This is the fifth spring since Dan oversowed the newly landscaped banks at the front of the house with native meadow seed and now the cowslips (Primula veris) are really starting to show themselves. This year we have counted over fifty individuals on the bank immediately in front of the house.
Their luminous, pale green calcyes, like tiny inflated bladders, announced their presence long before the golden flowers unfurled from within them. The sturdy, felted stems rise up from a basal rosette of heavily textured foliage and can hold up to thirty scalloped flowers, each marked with five orange spots, on wire-thin stalks in a loose umbel. Their resemblance to a bunch of keys gives them another common name of Key Flower. They have a notably long season of three to four weeks, as the flowers open in succession in each cluster and with a relay of flowering stems as newer ones rise up to replace those that fade. They come on stream just as their cousins, the primroses, start to dim and so continue to provide early nectar for long-tongued bees, butterflies and moths. I picked some last weekend and they have been unexpectedly long-lasting in a vase and with the most delicious spiced apricot scent. I imagine this perfume is one of the notable attractions of cowslip wine, the romance of which haunts the hedgerows of Thomas Hardy and Laurie Lee.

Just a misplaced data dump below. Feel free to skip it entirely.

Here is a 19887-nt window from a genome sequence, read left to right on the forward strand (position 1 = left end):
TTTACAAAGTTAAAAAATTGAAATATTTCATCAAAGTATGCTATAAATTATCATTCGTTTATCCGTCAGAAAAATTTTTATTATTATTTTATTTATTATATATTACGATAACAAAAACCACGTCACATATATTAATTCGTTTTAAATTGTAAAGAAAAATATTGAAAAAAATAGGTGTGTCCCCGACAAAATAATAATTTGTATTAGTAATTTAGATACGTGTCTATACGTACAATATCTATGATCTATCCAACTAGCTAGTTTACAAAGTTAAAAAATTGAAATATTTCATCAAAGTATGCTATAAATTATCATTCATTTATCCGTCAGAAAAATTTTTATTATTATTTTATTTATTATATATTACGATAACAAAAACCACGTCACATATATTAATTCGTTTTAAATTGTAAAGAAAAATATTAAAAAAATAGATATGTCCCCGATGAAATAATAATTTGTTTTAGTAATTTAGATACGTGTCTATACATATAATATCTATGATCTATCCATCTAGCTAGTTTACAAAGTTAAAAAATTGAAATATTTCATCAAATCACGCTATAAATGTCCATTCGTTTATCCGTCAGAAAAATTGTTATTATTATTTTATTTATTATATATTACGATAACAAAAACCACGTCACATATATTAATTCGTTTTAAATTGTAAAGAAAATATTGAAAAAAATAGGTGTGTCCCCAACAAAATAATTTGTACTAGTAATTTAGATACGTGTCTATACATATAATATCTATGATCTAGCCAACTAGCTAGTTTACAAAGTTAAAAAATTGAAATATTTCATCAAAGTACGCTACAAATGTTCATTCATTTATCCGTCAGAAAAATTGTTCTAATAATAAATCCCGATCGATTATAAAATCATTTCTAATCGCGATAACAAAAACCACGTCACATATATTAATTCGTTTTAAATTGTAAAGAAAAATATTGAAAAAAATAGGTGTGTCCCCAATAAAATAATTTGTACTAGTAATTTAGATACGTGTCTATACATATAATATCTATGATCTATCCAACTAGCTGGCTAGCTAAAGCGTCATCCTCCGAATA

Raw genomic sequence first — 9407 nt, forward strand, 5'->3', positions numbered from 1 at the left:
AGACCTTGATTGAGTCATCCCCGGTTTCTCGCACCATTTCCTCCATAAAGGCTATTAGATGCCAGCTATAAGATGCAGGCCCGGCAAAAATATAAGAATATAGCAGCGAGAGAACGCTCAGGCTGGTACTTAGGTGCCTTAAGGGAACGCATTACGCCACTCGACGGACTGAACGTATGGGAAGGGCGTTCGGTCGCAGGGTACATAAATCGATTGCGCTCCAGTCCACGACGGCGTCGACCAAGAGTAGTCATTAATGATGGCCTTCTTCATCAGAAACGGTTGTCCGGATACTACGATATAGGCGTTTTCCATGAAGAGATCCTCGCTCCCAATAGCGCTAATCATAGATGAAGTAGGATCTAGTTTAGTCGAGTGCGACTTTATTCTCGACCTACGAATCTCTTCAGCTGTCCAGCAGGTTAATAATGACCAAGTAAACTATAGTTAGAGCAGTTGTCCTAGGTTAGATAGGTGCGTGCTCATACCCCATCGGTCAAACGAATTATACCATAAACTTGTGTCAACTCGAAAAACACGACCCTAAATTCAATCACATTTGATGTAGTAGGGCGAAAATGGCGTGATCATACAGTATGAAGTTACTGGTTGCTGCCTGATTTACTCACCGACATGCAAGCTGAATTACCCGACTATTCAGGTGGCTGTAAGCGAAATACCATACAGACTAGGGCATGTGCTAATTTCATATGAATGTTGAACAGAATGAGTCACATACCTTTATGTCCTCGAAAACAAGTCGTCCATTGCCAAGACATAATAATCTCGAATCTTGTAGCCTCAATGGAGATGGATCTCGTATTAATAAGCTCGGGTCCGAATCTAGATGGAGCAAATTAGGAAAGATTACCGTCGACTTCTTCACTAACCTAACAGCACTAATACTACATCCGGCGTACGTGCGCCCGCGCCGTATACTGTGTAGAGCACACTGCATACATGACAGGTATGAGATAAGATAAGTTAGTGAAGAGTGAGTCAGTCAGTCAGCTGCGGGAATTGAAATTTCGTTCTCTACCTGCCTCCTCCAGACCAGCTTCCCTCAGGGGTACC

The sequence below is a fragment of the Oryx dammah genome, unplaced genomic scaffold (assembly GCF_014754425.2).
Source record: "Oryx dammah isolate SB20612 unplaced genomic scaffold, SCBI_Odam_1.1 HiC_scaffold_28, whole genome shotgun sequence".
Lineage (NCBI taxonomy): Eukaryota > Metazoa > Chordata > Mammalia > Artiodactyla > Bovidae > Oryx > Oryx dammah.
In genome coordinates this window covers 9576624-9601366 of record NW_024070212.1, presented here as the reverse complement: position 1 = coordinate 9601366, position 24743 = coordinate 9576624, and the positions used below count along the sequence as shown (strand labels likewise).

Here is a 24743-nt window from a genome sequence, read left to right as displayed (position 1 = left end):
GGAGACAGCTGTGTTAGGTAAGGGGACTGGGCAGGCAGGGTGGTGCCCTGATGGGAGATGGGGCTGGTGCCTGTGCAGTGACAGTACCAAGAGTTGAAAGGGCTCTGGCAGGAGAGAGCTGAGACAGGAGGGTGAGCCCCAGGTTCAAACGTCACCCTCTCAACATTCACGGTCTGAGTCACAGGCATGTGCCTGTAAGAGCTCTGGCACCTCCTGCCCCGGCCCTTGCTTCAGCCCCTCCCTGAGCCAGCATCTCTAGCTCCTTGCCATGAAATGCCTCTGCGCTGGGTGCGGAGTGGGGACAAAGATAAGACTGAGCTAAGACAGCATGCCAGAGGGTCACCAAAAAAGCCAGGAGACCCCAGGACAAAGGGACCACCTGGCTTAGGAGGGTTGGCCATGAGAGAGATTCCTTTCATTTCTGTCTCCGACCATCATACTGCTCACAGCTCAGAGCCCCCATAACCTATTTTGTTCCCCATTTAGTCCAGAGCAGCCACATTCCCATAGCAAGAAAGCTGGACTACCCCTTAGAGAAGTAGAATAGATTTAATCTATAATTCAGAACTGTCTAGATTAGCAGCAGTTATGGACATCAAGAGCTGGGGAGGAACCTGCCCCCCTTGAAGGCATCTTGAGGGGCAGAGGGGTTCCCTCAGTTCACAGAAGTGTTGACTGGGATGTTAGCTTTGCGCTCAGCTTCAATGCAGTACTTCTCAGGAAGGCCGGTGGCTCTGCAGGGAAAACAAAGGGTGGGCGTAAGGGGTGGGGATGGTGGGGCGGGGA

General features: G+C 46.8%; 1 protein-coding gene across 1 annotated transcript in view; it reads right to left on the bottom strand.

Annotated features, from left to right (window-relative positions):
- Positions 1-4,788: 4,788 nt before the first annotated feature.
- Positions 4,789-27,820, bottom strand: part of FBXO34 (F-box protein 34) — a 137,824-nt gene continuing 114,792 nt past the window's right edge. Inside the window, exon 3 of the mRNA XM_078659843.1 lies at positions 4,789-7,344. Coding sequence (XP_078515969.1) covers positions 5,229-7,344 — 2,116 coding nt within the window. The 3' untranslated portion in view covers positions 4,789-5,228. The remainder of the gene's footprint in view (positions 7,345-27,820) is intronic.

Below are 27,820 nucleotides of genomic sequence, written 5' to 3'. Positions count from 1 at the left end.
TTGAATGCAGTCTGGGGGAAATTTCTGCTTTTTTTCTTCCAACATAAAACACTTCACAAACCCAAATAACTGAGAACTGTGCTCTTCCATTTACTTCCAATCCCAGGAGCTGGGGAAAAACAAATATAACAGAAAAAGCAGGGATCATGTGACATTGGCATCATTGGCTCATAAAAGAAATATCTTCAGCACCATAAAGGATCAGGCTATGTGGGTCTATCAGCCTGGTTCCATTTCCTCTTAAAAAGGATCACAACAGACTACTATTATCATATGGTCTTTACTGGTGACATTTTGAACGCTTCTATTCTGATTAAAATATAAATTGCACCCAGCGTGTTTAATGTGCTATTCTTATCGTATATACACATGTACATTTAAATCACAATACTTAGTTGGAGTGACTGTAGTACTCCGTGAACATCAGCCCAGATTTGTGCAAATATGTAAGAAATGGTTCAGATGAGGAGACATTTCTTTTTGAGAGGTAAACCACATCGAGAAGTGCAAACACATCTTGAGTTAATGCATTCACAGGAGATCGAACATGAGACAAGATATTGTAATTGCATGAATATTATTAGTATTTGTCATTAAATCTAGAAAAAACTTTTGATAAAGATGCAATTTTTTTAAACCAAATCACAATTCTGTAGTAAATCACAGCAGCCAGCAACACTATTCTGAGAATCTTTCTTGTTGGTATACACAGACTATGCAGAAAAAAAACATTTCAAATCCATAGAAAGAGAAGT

The farmer who lived here before us grazed the fields with cattle, but after we relaxed the grazing regime we were delighted to find that a large colony of cowslips was still intact in the Tynings, the fields that our neighbours call the Hospital Fields. Although the colony has not proliferated quickly we have seen definite evidence of an increase in numbers and the start of an expansion of the main colony. Fine-tuning the mowing and grazing regime to increase the presence of flowering plants such as these is one of our constant challenges.
Due to bad agricultural practice in the 1970’s and ‘80’s the cowslip almost became an endangered species, but its inclusion in commercial meadow mixes over the last twenty years and more has seen it make a resurgence on motorway embankments and in new meadow creation schemes.
Plantlife, the British charity that supports native wild plant conservation, is currently running a Cowslip Survey. Cowslips come in two forms, ‘S-Morph’ and ‘L-Morph’. In the former the plural stamens (male) are presented foremost in the corolla, while in the latter form it is the singular stigma (female) that is seen. In healthy cowslip populations there should be around a 50/50 mix of forms, however this gets out of balance if there is a change in agricultural practice, land or habitat management. The survey has been launched to gain a broader understanding of how healthy British cowslip populations are and, consequently, the wider health of our native grasslands. On a cursory visual check today it would appear that our colonies, both new and long-established, are pretty well balanced, but I will definitely be taking a more detailed look for the survey to get a better understanding of how we can maximise the species diversity in our meadows.
Words and photographs: Huw Morgan
Published 17 April 2021